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Last week, I had the pleasure of attending the Toronto Area Archivists’ Group’s Fall Workshop: Simple Preservation Treatments for Flat Records. Rose Newlove, a freelance conservator whose work focuses on paper, archival materials and books, led the workshop. Her work focuses largely on preventative conservation rather than restorative work – the goal of this is to stabilize archives to prevent further damage. I attended the workshop with two of my colleagues from the heritage community, Amber Mandich and Alyssa Reynolds. This full-day, hands-on workshop taught basic treatments for the care of archival collections. Various techniques, including surface cleaning, fastener removal, opening of folded and rolled documents, releasing simple creases, and stabilizing tears were covered. The workshop also discussed workstation set up, methods to fully support records, how to keep a record of work done, and various materials and resources. Each participant was given a personalized folder, full of useful information. This includes a list of preservation materials, and where to purchase them, but also “cheat sheet” notes for flattening folded or rolled papers, humidification, and proper cleaning techniques. As the workshop was hands-on, it will be great to have written reminders of all that we learned. After the workshop, Rose also emailed all the participants an extensive list of quality preservation and conservation materials, along with helpful info like cost, size and where to purchase. The workshop started by discussing basic concepts such as preparing your workspace, the proper handling of archival materials, removing fasteners and staples, and writing condition reports.

Rose Newlove demonstrating proper cleaning techniques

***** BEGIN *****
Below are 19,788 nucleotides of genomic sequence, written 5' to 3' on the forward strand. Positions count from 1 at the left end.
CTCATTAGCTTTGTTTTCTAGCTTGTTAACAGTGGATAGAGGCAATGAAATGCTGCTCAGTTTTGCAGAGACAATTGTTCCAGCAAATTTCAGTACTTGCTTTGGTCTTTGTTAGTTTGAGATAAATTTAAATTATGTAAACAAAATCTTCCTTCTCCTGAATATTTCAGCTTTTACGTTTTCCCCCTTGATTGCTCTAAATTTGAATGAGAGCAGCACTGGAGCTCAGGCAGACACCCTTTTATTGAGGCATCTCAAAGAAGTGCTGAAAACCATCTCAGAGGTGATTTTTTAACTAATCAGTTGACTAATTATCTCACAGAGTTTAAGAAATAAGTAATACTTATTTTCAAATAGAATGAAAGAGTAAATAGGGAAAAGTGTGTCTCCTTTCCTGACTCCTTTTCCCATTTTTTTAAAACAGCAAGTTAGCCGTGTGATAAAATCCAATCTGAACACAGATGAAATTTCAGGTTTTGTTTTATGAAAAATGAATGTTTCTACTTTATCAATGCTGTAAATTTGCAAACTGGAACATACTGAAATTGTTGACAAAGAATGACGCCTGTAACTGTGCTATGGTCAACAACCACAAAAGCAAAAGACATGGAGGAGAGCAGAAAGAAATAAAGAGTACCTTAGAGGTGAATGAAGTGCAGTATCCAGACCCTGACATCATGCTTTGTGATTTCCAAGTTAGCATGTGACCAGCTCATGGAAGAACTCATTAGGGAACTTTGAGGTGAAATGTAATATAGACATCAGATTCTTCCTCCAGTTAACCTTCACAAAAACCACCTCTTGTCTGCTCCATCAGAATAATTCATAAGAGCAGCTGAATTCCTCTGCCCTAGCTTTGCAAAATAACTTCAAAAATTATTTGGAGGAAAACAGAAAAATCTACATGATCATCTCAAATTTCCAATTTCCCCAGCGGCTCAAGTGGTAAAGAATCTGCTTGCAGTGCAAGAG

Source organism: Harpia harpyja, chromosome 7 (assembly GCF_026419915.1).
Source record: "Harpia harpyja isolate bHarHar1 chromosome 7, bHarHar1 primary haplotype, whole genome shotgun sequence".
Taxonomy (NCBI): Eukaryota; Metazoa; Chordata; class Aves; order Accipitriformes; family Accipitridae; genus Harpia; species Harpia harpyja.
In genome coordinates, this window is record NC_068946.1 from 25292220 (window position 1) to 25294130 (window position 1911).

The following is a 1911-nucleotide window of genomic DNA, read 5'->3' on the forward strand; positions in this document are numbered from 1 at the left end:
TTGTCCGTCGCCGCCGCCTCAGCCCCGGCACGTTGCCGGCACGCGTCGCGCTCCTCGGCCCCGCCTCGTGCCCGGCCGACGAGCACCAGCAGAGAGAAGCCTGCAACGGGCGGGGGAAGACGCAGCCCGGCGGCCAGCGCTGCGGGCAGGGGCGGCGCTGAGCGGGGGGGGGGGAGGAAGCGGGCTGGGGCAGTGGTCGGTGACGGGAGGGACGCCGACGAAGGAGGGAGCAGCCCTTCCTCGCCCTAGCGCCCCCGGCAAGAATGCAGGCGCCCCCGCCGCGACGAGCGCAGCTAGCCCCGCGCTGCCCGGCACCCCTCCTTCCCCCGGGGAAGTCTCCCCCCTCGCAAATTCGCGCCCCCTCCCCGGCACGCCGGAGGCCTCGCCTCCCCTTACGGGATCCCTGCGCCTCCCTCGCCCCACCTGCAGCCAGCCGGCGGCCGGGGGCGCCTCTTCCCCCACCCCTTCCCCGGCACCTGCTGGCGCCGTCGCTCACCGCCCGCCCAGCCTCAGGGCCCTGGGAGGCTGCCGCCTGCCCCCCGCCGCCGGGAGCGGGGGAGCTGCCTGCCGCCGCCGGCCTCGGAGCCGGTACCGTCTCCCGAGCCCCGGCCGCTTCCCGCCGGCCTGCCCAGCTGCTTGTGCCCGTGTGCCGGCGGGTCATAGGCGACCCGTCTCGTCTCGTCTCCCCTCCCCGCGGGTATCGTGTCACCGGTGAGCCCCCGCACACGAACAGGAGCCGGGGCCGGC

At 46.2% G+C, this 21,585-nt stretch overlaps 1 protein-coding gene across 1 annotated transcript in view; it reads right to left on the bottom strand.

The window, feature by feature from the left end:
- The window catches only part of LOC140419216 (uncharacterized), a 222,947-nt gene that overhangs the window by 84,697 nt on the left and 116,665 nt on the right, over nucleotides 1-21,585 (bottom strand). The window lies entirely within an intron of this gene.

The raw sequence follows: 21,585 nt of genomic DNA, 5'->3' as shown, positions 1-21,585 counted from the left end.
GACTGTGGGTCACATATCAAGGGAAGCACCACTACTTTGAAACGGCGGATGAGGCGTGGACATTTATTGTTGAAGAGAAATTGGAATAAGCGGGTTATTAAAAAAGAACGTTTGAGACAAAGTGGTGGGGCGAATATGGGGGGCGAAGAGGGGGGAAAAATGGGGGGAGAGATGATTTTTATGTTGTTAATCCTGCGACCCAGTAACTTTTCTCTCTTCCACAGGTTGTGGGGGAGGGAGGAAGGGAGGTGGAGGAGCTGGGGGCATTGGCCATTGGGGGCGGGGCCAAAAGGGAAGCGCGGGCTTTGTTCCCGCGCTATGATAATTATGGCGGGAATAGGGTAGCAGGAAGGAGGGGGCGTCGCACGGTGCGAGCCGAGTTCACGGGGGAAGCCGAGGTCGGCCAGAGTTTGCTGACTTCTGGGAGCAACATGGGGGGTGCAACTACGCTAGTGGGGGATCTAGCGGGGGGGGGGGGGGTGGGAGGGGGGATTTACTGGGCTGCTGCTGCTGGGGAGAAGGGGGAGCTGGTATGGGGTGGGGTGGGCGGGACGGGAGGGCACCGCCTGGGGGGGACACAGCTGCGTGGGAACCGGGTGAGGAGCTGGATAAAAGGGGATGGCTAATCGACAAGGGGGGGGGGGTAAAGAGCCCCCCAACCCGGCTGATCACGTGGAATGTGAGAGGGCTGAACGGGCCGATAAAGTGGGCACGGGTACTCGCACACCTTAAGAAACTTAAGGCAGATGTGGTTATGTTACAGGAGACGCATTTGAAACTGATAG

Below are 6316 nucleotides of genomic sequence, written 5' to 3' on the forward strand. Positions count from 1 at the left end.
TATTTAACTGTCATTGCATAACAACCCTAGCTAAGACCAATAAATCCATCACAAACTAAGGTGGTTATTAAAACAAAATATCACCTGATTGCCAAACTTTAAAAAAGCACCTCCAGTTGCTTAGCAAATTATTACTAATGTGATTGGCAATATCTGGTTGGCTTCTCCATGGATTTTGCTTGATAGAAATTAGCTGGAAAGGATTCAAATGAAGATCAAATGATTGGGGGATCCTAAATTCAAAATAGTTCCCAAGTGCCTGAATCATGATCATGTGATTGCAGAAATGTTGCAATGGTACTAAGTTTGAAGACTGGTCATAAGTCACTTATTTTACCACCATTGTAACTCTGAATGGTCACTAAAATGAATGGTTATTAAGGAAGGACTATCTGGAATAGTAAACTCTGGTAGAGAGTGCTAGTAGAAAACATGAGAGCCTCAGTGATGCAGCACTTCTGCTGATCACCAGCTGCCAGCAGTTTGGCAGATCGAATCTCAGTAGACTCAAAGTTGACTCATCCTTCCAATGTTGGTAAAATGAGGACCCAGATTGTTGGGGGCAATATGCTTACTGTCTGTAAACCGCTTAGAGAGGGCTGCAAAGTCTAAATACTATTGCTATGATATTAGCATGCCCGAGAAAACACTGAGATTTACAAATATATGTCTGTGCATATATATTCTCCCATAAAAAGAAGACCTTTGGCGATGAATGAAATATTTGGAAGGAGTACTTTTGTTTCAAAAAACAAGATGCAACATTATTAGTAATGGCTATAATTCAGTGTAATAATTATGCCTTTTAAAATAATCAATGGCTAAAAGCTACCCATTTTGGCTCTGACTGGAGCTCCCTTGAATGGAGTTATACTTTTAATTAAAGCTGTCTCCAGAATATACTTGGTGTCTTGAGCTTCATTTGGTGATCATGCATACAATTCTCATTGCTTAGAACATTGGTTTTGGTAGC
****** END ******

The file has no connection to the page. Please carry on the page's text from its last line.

Rose Newlove demonstrating proper cleaning techniques (photo from AAO’s Facebook page)

Next we got into cleaning documents. Depending on how dirty your document was, there were a variety of cleaning steps you could try, with each step increasing in aggressiveness. The obvious place to start is to gently brush the item. Then you can try a variety of materials such as Absorene, conservation erasers or a Magic Rub. While I had heard of Magic Rubs before, I had never used them. After this workshop, I can truthfully say that they deserve the name magic – they work amazingly well. The real fun came towards the end of the day. Rose showed us how to use humidification (a scary thing when dealing with documents!) to release creases and flatten folded and rolled documents. It was really interesting to see how a little water in the right place with the right materials could transform a problematic document.

A conservator uses a wide variety of tools in their work

A conservator uses a wide variety of tools in their work

Then we learned how to fix tears. This is a treatment that really requires you to have the proper materials. First you need wheat starch gel, which you can either buy or make yourself. Next you need Kozo tissues – this is a really cool type of thin paper that when torn into strips, has little caterpillar fibers coming out the sides. Your Kozo tissue strip should be a little longer than your tear. Brush some gel on a “pasting surface” – something like frosted glass, formica, etc. Use tweezers to place your strip into the gel, and allow it to soak some up, than carefully place your strip over the tear. Using a small brush, brush out the fibers to the side so they spread out and bind with the paper. Then, use some proper weighting materials to ensure the tear dries flat. And voilà! The tear will be completely fixed. It’s surprisingly simple. All of the participants in the workshop were gifted with Carr-McLean swag bags, and Carr-McLean even donated two raffle prizes! My colleague Amber Mandich won a set of archival-grade storage supplies. Overall, the workshop was a very rewarding experience, with lots of new and interesting tips learned.

Swag from Carr-McLean

Swag from Carr-McLean

A huge thank you to the Toronto Area Archivists’ Group for hosting such a wonderful workshop, and thank you as well to the instructor, Rose Newlove.

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